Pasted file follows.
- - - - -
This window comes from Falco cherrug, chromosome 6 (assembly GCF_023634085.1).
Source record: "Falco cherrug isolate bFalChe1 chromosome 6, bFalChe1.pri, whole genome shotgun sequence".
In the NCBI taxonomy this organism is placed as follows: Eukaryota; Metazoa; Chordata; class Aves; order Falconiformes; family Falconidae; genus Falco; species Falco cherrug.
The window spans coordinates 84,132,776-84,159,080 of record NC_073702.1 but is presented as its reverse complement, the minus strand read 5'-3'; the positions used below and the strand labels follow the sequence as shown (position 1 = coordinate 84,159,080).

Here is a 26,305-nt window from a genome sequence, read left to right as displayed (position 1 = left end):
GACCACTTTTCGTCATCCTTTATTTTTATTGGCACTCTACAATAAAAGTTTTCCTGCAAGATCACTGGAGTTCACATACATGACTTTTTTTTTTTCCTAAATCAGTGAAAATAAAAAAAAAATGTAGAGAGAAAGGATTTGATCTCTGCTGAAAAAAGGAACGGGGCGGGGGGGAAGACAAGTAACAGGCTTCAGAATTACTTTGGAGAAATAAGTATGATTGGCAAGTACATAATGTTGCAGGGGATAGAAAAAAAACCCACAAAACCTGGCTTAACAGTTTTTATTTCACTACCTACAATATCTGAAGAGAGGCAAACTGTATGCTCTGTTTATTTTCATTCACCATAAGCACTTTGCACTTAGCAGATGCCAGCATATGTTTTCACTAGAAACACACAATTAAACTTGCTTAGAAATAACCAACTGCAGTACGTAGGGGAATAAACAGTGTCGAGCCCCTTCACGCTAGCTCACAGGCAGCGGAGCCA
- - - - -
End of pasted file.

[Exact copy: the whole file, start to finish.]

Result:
This window comes from Falco cherrug, chromosome 6 (assembly GCF_023634085.1).
Source record: "Falco cherrug isolate bFalChe1 chromosome 6, bFalChe1.pri, whole genome shotgun sequence".
In the NCBI taxonomy this organism is placed as follows: Eukaryota; Metazoa; Chordata; class Aves; order Falconiformes; family Falconidae; genus Falco; species Falco cherrug.
The window spans coordinates 84,132,776-84,159,080 of record NC_073702.1 but is presented as its reverse complement, the minus strand read 5'-3'; the positions used below and the strand labels follow the sequence as shown (position 1 = coordinate 84,159,080).

Here is a 26,305-nt window from a genome sequence, read left to right as displayed (position 1 = left end):
GACCACTTTTCGTCATCCTTTATTTTTATTGGCACTCTACAATAAAAGTTTTCCTGCAAGATCACTGGAGTTCACATACATGACTTTTTTTTTTTCCTAAATCAGTGAAAATAAAAAAAAAATGTAGAGAGAAAGGATTTGATCTCTGCTGAAAAAAGGAACGGGGCGGGGGGGAAGACAAGTAACAGGCTTCAGAATTACTTTGGAGAAATAAGTATGATTGGCAAGTACATAATGTTGCAGGGGATAGAAAAAAAACCCACAAAACCTGGCTTAACAGTTTTTATTTCACTACCTACAATATCTGAAGAGAGGCAAACTGTATGCTCTGTTTATTTTCATTCACCATAAGCACTTTGCACTTAGCAGATGCCAGCATATGTTTTCACTAGAAACACACAATTAAACTTGCTTAGAAATAACCAACTGCAGTACGTAGGGGAATAAACAGTGTCGAGCCCCTTCACGCTAGCTCACAGGCAGCGGAGCCA